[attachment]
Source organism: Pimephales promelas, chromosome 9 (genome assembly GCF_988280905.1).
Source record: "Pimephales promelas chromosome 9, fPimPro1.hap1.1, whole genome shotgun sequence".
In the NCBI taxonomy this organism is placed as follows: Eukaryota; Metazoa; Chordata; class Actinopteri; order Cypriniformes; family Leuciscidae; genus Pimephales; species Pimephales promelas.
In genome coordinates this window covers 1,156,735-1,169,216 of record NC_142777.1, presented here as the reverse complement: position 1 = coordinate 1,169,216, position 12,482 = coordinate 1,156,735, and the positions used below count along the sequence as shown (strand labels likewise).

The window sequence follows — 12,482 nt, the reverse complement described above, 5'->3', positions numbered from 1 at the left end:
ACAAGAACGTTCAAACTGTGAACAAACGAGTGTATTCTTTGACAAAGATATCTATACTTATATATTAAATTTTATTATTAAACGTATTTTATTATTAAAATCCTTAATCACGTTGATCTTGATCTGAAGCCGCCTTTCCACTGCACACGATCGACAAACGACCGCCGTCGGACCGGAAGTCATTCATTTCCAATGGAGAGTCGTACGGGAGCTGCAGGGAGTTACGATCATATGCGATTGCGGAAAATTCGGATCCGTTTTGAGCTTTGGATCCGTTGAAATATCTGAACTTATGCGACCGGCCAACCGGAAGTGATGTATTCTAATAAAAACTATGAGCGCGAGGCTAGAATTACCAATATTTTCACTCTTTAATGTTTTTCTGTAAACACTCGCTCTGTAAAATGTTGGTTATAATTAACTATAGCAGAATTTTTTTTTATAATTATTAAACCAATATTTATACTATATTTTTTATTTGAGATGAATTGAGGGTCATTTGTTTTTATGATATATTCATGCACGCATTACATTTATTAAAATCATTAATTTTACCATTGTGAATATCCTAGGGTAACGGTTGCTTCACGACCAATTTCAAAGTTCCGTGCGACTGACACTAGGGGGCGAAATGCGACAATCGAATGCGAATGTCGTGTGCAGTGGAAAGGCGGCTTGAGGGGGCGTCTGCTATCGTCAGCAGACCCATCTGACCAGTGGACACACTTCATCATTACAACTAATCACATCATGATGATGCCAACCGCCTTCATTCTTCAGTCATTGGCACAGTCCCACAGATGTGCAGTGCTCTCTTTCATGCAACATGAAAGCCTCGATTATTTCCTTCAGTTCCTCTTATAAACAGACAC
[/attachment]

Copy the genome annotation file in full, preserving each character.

Source organism: Pimephales promelas, chromosome 9 (genome assembly GCF_988280905.1).
Source record: "Pimephales promelas chromosome 9, fPimPro1.hap1.1, whole genome shotgun sequence".
In the NCBI taxonomy this organism is placed as follows: Eukaryota; Metazoa; Chordata; class Actinopteri; order Cypriniformes; family Leuciscidae; genus Pimephales; species Pimephales promelas.
In genome coordinates this window covers 1,156,735-1,169,216 of record NC_142777.1, presented here as the reverse complement: position 1 = coordinate 1,169,216, position 12,482 = coordinate 1,156,735, and the positions used below count along the sequence as shown (strand labels likewise).

The window sequence follows — 12,482 nt, the reverse complement described above, 5'->3', positions numbered from 1 at the left end:
ACAAGAACGTTCAAACTGTGAACAAACGAGTGTATTCTTTGACAAAGATATCTATACTTATATATTAAATTTTATTATTAAACGTATTTTATTATTAAAATCCTTAATCACGTTGATCTTGATCTGAAGCCGCCTTTCCACTGCACACGATCGACAAACGACCGCCGTCGGACCGGAAGTCATTCATTTCCAATGGAGAGTCGTACGGGAGCTGCAGGGAGTTACGATCATATGCGATTGCGGAAAATTCGGATCCGTTTTGAGCTTTGGATCCGTTGAAATATCTGAACTTATGCGACCGGCCAACCGGAAGTGATGTATTCTAATAAAAACTATGAGCGCGAGGCTAGAATTACCAATATTTTCACTCTTTAATGTTTTTCTGTAAACACTCGCTCTGTAAAATGTTGGTTATAATTAACTATAGCAGAATTTTTTTTTATAATTATTAAACCAATATTTATACTATATTTTTTATTTGAGATGAATTGAGGGTCATTTGTTTTTATGATATATTCATGCACGCATTACATTTATTAAAATCATTAATTTTACCATTGTGAATATCCTAGGGTAACGGTTGCTTCACGACCAATTTCAAAGTTCCGTGCGACTGACACTAGGGGGCGAAATGCGACAATCGAATGCGAATGTCGTGTGCAGTGGAAAGGCGGCTTGAGGGGGCGTCTGCTATCGTCAGCAGACCCATCTGACCAGTGGACACACTTCATCATTACAACTAATCACATCATGATGATGCCAACCGCCTTCATTCTTCAGTCATTGGCACAGTCCCACAGATGTGCAGTGCTCTCTTTCATGCAACATGAAAGCCTCGATTATTTCCTTCAGTTCCTCTTATAAACAGACAC